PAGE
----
Book: The Rule of Property. By Karen Coulter. Apex Press, 2008
Thanks to Ryan Lanham for alerting us to this important book.
From the publisher:
“In The Rule of Property, Karen Coulter offers a groundbreaking new perspective on the rise of private property over the public domain by linking two popular streams of thought: the legal history of the rise of corporate power developed by POCLAD (Program on Corporations, Law and Democracy) together with the new thinking about corporate encroachment on the ecological and social commons. Coulter, a member of POCLAD, is also a forest activist who watchdogs public lands against corporate theft.
Corporations are taking over public lands to build on, clear-cutting forests in national parks, taking over public water systems for private profit, using the results of research paid for by public funds to develop products that they privatize. It seems as though it has always been this way. Not so, says Karen Coulter, Director of the Blue Mountain Biodiversity Project.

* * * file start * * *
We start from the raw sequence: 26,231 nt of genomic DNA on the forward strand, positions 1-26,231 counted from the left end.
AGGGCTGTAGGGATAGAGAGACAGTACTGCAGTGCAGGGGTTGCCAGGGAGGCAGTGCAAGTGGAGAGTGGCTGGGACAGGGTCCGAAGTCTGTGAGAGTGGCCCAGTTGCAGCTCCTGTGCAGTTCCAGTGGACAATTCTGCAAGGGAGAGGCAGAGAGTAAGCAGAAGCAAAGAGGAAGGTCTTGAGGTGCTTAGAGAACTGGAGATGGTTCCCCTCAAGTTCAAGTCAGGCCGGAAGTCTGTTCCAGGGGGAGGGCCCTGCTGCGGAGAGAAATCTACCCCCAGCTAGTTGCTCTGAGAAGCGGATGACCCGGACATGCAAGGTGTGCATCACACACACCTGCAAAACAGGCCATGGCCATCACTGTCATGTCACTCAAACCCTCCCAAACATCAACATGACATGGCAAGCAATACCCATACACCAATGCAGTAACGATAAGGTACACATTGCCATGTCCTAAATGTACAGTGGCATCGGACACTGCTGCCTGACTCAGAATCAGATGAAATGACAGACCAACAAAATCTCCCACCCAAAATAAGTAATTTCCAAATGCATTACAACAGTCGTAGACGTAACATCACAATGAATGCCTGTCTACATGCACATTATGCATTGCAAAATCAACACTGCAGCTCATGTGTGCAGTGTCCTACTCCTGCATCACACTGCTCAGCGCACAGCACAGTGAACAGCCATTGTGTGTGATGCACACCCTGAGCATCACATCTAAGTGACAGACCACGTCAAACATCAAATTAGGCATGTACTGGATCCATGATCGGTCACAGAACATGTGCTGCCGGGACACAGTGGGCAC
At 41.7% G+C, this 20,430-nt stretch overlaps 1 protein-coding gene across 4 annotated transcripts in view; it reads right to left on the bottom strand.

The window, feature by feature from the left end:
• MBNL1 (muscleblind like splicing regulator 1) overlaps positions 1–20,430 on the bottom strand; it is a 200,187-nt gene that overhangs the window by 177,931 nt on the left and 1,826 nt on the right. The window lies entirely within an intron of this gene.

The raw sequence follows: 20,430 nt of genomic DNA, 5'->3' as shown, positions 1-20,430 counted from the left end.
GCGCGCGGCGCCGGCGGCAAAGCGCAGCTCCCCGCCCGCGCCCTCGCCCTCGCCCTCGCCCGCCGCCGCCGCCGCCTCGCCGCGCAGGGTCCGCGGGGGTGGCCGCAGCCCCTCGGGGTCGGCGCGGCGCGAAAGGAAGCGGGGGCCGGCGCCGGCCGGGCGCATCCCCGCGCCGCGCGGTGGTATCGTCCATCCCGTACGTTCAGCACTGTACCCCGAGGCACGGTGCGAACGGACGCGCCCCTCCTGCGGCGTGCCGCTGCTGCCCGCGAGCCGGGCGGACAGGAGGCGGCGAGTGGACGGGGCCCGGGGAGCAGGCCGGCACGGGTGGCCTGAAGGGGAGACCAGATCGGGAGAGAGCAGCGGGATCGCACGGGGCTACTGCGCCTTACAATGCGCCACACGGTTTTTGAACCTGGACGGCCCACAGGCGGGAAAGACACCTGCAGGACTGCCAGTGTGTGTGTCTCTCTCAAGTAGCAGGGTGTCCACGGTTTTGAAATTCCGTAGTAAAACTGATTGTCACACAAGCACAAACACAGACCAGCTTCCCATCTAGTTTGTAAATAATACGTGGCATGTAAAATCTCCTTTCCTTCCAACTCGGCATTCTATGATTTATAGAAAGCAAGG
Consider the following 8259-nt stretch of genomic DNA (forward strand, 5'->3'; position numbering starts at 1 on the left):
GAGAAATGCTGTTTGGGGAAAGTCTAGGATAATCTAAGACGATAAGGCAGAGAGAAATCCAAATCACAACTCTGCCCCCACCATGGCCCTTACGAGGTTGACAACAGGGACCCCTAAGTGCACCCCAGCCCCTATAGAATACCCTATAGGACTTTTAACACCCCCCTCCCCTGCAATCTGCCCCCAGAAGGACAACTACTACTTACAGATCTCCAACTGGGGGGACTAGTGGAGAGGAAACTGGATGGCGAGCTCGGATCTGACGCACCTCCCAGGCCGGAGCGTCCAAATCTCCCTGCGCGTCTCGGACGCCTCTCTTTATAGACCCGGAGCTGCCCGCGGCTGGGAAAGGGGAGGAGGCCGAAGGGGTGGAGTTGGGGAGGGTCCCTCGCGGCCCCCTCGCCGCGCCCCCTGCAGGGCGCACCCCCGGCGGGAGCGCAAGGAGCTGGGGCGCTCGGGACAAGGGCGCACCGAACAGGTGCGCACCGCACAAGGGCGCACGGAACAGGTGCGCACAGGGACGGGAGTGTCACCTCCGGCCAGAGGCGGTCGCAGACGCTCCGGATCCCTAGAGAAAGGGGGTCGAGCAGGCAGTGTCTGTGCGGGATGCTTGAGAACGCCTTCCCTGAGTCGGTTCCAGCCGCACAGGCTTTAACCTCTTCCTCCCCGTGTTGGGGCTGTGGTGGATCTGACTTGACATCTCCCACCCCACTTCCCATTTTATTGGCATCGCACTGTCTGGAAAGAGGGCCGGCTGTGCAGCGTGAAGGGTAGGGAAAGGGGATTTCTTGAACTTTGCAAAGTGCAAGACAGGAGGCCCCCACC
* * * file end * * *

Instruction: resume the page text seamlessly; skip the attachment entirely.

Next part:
And in The Rule of Property, she shows us how private interests, and increasingly, corporations, have been taking over the public domain — the commons. Since before the American Revolution, corporations have been laying claim to the commons including government-owned property, natural systems (e.g. oceans and atmosphere), community gardens, land trusts and Linux computer software, public libraries and scientific knowledge and cultural traditions.
“The conflict between individual property rights and the struggle for democracy has gone on for centuries … and continues today,” explains Coulter. The concept of private property has been developed to disguise this takeover of the commons. In The Rule of Property we see the methodical development of private property rights by the wealthy and the concomitant diminution of the commons.
In this historically illustrated pamphlet, Coulter examines the struggles surrounding these takings in order to suggest a way out. “We need to tell others the hidden history of structured inequality and Commons enclosure in order to dislodge the deeply held assumptions about property that allow private property rights to dominate all other social and ecological concerns.”
Coulter challenges conventional approaches to private property versus the public good, explores ways in which the U.S. Constitution was framed to protect private property, and advocates organized resistance to corporate enclosures of the modern commons.”